The cost of operating cargo ships is forecast to rise over the next two years after falling in 2015, according to the latest Ship Operating Costs Annual Review and Forecast 2015/16 report published by global shipping consultancy Drewry.
This forecast comes at a time when supply chain managers are concerned about further consolidation in the industry. As reported in SCMR recently, ocean carriers are facing a variety of over-capacity issues. Also, several carriers are in various stages of talks aimed at consolidation, including NOL with both Maersk Line and CMA CGM, Cosco and China Shipping Container Lines, and Hanjin and Hyundai Merchant Marine.
Meanwhile, the average decline in ship operating costs across the sectors covered in the report in 2015 was 1.0 percent, but for ships that are big consumers of lube oils, the decline in overall costs was closer to 2 percent. Weak freight markets have forced ship owners to trim costs, while they have also been able to take advantage of falling commodity prices and lower insurance rates.
According to Nigel Gardiner, Managing Director at Drewry, operating costs are likely to rise in the future, as the scope for further cost cutting is in most cases quite limited.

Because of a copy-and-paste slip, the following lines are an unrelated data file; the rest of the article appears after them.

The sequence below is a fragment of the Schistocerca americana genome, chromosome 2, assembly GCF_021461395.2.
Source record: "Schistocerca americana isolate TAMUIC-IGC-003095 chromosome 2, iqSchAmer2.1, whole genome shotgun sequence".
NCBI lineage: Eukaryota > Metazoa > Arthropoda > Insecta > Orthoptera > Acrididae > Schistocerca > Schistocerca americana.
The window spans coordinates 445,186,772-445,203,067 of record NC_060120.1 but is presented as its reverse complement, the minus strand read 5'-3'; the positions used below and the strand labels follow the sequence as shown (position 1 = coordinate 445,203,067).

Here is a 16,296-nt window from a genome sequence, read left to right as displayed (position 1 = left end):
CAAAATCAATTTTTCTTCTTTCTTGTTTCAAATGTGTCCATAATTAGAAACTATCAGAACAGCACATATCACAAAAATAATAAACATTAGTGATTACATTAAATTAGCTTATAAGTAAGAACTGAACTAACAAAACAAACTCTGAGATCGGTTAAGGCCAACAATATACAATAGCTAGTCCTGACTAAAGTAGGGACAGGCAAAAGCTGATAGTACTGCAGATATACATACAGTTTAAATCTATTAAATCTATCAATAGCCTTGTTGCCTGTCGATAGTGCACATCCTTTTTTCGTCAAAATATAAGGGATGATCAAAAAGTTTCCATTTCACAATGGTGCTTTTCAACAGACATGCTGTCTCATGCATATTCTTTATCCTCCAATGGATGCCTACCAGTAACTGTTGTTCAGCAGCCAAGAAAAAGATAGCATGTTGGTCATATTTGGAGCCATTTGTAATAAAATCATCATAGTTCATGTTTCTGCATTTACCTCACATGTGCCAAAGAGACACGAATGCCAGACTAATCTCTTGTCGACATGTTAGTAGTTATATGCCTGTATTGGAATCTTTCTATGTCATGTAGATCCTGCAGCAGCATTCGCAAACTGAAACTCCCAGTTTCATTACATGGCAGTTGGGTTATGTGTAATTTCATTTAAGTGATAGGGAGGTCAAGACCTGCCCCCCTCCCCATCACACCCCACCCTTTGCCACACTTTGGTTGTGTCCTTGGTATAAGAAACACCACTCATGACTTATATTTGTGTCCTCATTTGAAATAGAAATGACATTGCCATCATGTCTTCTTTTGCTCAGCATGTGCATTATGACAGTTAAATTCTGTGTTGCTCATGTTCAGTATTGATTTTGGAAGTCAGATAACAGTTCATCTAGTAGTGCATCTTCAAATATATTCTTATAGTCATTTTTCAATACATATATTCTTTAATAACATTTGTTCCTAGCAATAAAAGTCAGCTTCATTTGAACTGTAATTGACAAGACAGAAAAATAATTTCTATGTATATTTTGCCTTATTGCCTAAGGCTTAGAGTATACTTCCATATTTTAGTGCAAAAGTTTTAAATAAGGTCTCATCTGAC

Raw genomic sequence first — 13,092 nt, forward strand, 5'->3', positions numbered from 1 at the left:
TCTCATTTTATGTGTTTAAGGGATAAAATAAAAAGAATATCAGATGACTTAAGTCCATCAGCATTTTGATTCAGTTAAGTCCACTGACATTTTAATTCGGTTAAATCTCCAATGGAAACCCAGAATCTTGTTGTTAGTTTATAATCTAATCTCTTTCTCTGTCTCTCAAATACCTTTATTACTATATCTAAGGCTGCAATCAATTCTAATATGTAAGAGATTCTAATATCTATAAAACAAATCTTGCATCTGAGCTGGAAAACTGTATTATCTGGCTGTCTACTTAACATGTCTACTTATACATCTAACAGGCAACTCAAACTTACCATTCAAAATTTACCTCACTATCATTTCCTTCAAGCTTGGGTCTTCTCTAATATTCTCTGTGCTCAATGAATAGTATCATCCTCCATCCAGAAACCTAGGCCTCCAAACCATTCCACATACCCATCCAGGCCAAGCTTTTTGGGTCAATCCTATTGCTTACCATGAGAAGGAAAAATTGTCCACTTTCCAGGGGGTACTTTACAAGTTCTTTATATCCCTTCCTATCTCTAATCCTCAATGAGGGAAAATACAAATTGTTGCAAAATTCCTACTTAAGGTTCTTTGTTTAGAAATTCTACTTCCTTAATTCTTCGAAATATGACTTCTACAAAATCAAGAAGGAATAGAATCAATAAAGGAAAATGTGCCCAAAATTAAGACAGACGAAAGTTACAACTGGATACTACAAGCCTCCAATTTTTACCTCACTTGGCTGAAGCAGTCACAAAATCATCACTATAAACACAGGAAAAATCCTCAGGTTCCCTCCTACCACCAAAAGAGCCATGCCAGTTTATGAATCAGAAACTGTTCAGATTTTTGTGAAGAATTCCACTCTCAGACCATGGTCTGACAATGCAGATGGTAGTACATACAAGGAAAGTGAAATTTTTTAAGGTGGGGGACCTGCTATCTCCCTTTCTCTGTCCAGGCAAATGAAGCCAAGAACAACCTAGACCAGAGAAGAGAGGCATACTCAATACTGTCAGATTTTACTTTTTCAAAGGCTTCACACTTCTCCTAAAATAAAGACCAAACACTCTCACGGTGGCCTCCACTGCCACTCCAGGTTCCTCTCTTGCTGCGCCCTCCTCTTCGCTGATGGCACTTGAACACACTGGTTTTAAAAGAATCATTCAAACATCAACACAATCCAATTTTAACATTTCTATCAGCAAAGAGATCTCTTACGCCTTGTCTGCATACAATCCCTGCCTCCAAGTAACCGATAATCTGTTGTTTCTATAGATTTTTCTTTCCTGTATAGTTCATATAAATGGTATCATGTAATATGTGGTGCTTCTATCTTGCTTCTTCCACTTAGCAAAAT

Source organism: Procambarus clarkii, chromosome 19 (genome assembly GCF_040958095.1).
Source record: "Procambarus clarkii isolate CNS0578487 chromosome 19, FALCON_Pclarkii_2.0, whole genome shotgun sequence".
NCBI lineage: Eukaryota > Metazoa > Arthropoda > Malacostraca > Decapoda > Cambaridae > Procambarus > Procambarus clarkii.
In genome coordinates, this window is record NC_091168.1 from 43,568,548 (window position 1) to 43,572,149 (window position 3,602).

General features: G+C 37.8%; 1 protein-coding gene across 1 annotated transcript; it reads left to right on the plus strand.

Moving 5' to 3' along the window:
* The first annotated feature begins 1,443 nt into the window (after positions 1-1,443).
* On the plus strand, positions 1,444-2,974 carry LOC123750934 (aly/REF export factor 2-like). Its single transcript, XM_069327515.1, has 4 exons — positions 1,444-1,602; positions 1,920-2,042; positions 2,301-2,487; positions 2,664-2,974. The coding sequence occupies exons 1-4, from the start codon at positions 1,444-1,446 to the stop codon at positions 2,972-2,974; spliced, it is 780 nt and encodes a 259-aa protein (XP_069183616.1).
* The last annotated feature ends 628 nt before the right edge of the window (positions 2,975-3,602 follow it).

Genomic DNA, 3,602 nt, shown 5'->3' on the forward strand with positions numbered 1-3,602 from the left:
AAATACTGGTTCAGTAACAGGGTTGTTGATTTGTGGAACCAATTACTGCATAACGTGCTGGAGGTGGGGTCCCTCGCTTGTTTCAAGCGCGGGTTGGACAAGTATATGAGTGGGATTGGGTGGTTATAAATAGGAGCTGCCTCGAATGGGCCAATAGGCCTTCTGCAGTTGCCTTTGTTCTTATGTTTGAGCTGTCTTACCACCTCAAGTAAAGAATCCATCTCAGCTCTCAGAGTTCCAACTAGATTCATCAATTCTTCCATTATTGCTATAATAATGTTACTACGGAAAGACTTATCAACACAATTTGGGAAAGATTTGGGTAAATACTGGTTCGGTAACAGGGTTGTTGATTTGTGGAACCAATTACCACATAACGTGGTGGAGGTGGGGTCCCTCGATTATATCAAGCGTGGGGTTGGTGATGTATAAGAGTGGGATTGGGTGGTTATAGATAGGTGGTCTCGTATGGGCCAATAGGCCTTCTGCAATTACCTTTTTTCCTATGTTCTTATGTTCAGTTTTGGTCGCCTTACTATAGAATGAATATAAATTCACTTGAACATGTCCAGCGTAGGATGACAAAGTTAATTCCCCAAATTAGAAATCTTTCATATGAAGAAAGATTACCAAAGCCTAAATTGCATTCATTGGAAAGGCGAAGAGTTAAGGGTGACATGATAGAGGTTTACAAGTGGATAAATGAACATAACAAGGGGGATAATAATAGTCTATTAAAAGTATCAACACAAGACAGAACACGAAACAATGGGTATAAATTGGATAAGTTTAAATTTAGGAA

“However, the expected increases in 2016 and 2017 are likely to be modest in nature as we anticipate only small rises in the cost of lube oils and other commodities,” he says, “with a relatively weak global economy inflation is also expected to remain low.”
Modest increases in manning costs are in the pipeline given the uplifts that have been agreed in International Transport Workers’ Federation (ITF) wage scales for 2016 and 2017. If freight markets improve hull values for modern vessels will rise and this should lead to higher hull and machinery (H&M) premiums, but only small rises are expected in 2016 and 2017, contend Drewry analysts.
“Over the past few years of low economic growth, expenditure on repairs and maintenance (R&M) has for many owners been cut back and when markets improve we expect some “catching up” to take place,” adds Gardiner.
Source: By Patrick Burnson, Executive Editor of Supply Chain Management Review